Impact of Changing Climate on Aialik Bay, Alaska

The Arctic is warming twice as fast as the rest of the planet.   Routine Arctic temperature measurements began in the 1880’s. Drawing on these and thousands of other measurements across the globe and over time, NASA has created the attached time lapse of global temperature anomaly across the globe.  Alaska lies within the region of most rapid temperature rise. 

In this visualization of 130 years of temperature data, changing colors represent the change in surface temperature relative to temperature averaged of over the period from 1951 to 1980 for the same location.  Yellow, orange to red colors represent temperatures above this average.  Light to dark blue colors represent temperatures below this average.  Eighteen of the 19 warmest years have all occurred since 2001.

Aialik Bay is a compelling location to see first hand the impacts of increasing temperature in Alaska.   Based in a small cabin on the east side of the bay, we spend our days kayaking the bay, exploring and experiencing the surrounding area.

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The Aialik Glacier calves, on average, 70 tons of ice per day. From our cabin about a mile away, we periodically hear distance booms of what the locals call “white thunder”.  Kayaking to the face of the glacier provides an up close, visceral experience of this actively moving glacier as it calves ice into the head of Aialik Bay.

Bruce Molnia of the US Geological Survey, as part of an effort in repeat photographs of Alaskan glaciers to show historic changes, captured significant changes of the Pedersen Glacier.  A photographic pair taken from about the same shoreline location of Pedersen Glacier. The photographs identify significant changes that have occurred during the 95 years between 1909 and 2004. The 2004 photograph a 1.5 km retreat of Pedersen Glacier from the field of view.   These changes are descried in NOAA and American Geophysical Union publications.

Pedersen Glacier 1909 and 2004

Both Aialik Glacier and nearby Pedersen Glacier are rapidly receding, and in the not too distant future, their calving faces will no longer reach water’s edge. At this point, they will continue to recede, retreating up the mountain slopes. Ultimately, these glaciers will disappear completely.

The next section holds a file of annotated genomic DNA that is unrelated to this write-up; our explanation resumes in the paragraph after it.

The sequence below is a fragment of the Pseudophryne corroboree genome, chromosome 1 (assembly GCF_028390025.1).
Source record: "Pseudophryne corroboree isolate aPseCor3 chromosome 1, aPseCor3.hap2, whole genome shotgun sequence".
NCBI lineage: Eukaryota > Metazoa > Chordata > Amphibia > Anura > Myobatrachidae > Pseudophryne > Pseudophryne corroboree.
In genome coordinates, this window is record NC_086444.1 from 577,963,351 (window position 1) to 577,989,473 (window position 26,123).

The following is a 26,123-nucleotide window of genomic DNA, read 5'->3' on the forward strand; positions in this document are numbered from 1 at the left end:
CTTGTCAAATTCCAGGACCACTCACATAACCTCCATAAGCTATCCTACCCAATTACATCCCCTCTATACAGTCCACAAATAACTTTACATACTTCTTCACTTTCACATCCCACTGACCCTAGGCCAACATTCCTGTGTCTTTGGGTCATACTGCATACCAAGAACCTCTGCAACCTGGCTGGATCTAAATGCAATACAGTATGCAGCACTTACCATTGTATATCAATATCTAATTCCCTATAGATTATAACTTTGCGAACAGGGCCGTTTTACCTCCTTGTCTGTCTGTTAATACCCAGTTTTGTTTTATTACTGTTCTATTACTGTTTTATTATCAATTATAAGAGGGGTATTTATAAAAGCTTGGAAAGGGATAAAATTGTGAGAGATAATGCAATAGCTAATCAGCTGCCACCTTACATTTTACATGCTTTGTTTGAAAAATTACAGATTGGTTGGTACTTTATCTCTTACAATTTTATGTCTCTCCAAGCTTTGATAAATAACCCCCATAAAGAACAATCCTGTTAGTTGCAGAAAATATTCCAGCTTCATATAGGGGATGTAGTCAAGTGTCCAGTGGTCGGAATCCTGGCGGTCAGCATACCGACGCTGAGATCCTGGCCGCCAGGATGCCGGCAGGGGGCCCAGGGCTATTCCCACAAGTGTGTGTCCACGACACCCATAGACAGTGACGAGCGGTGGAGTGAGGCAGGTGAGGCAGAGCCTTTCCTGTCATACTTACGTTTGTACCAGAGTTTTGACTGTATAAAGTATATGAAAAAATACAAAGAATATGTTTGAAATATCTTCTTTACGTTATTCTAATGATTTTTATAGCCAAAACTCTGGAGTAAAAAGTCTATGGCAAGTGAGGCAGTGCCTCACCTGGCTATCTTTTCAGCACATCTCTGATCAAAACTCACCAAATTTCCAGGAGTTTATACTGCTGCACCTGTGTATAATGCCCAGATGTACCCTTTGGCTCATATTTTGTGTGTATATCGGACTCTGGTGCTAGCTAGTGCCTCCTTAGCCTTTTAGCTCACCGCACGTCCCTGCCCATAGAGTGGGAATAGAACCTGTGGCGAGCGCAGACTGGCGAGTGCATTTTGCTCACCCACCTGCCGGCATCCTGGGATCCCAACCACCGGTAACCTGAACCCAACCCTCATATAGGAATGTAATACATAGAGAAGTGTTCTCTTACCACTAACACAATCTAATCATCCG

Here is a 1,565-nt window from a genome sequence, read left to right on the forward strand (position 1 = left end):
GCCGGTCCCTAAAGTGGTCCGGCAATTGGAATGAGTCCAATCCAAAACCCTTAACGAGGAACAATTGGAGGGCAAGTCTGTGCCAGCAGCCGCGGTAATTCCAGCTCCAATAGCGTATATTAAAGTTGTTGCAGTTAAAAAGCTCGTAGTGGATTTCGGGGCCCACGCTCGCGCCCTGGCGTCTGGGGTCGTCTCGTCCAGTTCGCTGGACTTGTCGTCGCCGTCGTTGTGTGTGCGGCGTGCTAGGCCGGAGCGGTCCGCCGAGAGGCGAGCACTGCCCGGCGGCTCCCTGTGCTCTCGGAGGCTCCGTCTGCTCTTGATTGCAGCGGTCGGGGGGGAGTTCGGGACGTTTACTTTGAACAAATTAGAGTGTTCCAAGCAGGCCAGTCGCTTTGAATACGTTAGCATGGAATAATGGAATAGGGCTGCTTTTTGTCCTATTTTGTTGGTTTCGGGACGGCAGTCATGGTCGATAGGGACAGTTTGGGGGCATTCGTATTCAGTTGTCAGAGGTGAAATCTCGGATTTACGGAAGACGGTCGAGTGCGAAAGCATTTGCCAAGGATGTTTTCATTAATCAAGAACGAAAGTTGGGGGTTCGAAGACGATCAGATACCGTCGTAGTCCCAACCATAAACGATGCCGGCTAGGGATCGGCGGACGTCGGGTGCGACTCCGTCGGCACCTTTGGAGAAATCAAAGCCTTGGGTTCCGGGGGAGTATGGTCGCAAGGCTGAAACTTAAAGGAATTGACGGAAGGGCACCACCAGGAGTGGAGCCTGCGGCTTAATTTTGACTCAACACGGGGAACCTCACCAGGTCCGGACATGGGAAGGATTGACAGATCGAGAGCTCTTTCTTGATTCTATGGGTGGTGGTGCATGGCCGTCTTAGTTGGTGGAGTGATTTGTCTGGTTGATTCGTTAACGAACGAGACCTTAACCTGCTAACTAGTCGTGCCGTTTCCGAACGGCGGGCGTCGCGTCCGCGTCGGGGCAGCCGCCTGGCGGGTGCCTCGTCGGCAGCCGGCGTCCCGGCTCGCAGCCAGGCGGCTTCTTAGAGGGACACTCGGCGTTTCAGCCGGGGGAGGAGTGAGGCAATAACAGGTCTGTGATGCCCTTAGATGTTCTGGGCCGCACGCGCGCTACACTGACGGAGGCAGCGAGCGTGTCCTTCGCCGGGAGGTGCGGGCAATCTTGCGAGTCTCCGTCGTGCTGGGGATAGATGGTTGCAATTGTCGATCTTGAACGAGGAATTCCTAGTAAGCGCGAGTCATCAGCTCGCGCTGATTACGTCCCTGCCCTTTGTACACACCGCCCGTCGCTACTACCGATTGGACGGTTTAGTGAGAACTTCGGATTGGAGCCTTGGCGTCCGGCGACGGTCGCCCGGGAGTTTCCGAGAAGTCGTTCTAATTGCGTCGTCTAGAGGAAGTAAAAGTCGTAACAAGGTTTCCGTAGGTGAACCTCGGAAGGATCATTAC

This has happened to other glaciers that once recached Aialik Bay, and their decaying remnants can be seen on the high mountain slopes above the bay.

Paddling into the Pedersen Glacier lagoon in a sea kayak on a warm July evening in the summer of 2015 is a magical experience. Low angle, evening sunlight passes over and through small icebergs from the calving Pedersen Glacier.   Light traveling through the ice takes on a bright blue cast.  Air bubbles in clear glacial ice refract the sunlight into bright sparkles, air that is hundreds of years old.  A harbor seal lying in the shade of an ice overhang peers out at us, with melt water dripping behind.

The time scale of geologic processes is so long that we humans rarely experience the changing earth.  Over the past hundred years, as the earth has warmed, temperatures have risen in Arctic regions twice as fast as the rest of our planet.  As a result of this warming, mountain glaciers are melting faster then they receive new snow and ice, and they are rapidly disappearing.  Over the past one hundred years, the Pedersen Glacier has receded almost a mile, and in the not too distant future will no longer reach water's edge.

About two years ago, my first grandchild, Ella, was born at a time when I was also working through major life transitions with my father.  During Ella’s earliest days, I thought a lot about time and came to realize that when Ella reaches my father’s age, the year will be 2106.  What will our world be like for her in 2106?  How much warmer will the earth be?  What changes will have occurred?  What will her life be like?

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